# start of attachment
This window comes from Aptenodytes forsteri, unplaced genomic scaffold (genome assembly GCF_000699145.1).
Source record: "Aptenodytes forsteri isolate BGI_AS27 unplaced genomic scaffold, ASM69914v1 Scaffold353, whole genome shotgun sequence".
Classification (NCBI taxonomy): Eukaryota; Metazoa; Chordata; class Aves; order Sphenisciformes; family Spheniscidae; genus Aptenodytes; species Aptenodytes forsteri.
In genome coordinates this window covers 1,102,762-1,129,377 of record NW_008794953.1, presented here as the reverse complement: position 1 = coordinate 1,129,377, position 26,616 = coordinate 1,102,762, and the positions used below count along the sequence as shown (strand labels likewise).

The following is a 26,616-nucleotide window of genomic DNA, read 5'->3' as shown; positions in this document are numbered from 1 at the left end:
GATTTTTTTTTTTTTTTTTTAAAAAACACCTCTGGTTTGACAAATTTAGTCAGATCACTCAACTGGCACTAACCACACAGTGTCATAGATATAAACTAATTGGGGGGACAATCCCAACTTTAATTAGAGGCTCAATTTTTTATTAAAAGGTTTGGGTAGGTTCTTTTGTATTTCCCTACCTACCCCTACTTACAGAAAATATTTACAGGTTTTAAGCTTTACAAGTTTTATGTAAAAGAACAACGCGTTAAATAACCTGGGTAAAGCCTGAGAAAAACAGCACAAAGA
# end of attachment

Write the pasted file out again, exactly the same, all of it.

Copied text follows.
This window comes from Aptenodytes forsteri, unplaced genomic scaffold (genome assembly GCF_000699145.1).
Source record: "Aptenodytes forsteri isolate BGI_AS27 unplaced genomic scaffold, ASM69914v1 Scaffold353, whole genome shotgun sequence".
Classification (NCBI taxonomy): Eukaryota; Metazoa; Chordata; class Aves; order Sphenisciformes; family Spheniscidae; genus Aptenodytes; species Aptenodytes forsteri.
In genome coordinates this window covers 1,102,762-1,129,377 of record NW_008794953.1, presented here as the reverse complement: position 1 = coordinate 1,129,377, position 26,616 = coordinate 1,102,762, and the positions used below count along the sequence as shown (strand labels likewise).

The following is a 26,616-nucleotide window of genomic DNA, read 5'->3' as shown; positions in this document are numbered from 1 at the left end:
GATTTTTTTTTTTTTTTTTTAAAAAACACCTCTGGTTTGACAAATTTAGTCAGATCACTCAACTGGCACTAACCACACAGTGTCATAGATATAAACTAATTGGGGGGACAATCCCAACTTTAATTAGAGGCTCAATTTTTTATTAAAAGGTTTGGGTAGGTTCTTTTGTATTTCCCTACCTACCCCTACTTACAGAAAATATTTACAGGTTTTAAGCTTTACAAGTTTTATGTAAAAGAACAACGCGTTAAATAACCTGGGTAAAGCCTGAGAAAAACAGCACAAAGA